Counterattacking the way Cowan and Clarke did and then for Clarke to go on the way he did from an absolute mess at 3/40, fantastic innings and stamina. Like to see a weak minded player like Sehwag or Tendulkar do that, first save the game, then put your team ahead and possibly in a position to have a crack at the win. takes real guts.

Posted by   on (November 13, 2012, 1:58 GMT)

There's a third circle you can add to the Venn diagram - scoring a 300 and a 200 in the one series (which Clarke achieved against India earlier this year). There are only 3 players in that circle - himself, Bradman again and Wally Hammond (again, pretty fair company to be keeping) - and again that leaves him in company with Bradman only in the intersection.

Posted by only_sachin on (November 13, 2012, 1:44 GMT)

Miracles don't happen always.

Posted by mahjut on (November 13, 2012, 0:50 GMT)

I agree that Smith gave up on the win ... but would venture to say Clarke is paying lipservice with talk of a win ... really!?even were Duminy playing i will be shiocked if i wake up tomorrow and see a scoreline which indicated SA losing more than 4 wickets

Posted by Meety on (November 12, 2012, 23:57 GMT)

@Chris_P on (November 12 2012, 21:58 PM GMT) - I actually find it laughable when Poms dismiss Oz win over India as not being meaningful. Oz's result was against an Indian side far better prepared & on paper - stronger squad, than the rabble the Poms crushed.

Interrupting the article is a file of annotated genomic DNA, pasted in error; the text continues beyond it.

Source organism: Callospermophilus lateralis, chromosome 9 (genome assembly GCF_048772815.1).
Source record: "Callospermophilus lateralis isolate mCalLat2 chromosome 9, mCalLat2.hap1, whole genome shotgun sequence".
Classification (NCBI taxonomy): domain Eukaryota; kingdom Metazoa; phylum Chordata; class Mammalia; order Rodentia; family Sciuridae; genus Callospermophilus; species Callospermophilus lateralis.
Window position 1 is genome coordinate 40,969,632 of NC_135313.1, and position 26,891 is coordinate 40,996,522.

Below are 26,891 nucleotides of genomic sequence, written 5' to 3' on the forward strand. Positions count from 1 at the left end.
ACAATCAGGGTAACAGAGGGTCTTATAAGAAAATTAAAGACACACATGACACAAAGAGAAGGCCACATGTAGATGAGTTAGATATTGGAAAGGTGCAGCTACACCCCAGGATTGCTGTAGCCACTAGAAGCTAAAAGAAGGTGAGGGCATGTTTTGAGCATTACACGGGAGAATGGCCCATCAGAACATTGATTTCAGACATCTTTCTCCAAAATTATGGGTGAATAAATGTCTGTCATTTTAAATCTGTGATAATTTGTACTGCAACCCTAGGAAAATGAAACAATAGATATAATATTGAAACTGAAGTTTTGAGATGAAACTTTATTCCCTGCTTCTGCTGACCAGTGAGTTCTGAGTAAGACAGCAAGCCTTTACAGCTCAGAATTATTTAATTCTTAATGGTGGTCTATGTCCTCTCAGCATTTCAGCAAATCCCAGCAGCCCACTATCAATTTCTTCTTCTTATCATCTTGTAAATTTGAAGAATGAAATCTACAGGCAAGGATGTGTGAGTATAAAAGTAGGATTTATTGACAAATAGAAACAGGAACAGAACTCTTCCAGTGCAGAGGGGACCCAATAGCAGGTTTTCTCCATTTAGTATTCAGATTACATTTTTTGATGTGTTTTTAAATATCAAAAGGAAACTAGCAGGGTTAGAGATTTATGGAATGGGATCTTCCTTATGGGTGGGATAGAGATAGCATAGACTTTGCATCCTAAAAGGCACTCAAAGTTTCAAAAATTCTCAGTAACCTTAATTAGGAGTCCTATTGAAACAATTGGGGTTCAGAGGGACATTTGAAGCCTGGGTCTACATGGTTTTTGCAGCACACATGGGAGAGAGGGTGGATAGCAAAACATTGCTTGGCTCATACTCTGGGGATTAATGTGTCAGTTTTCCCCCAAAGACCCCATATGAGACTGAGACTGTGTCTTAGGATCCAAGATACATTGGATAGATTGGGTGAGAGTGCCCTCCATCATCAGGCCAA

Posted by one-eyed-but-keepinitreal on (November 12, 2012, 23:23 GMT)

Fifteen out of the nineteen matches that Michael Clarke has scored centuries in, prior to the current, have been decided. Australia have won thirteen and lost two (including the match where the next two completed innings did not surpass his first innings total). How many of the true flat track bullies can say that 79% of their centuries were in a decided test match?

Posted by dunger.bob on (November 12, 2012, 23:17 GMT)

@davidpk on (November 12 2012, 16:17 PM GMT) I don't get it. What in the world does that mean ? ...

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Brydon CoverdaleClose
Brydon Coverdale Assistant Editor Possibly the only person to win a headline-writing award for a title with the word "heifers" in it, Brydon decided agricultural journalism wasn't for him when he took up his position with ESPNcricinfo in Melbourne. His cricketing career peaked with an unbeaten 85 in the seconds for a small team in rural Victoria on a day when they could not scrounge up 11 players and Brydon, tragically, ran out of partners to help him reach his century. He is also a compulsive TV game-show contestant and has appeared on half a dozen shows in Australia.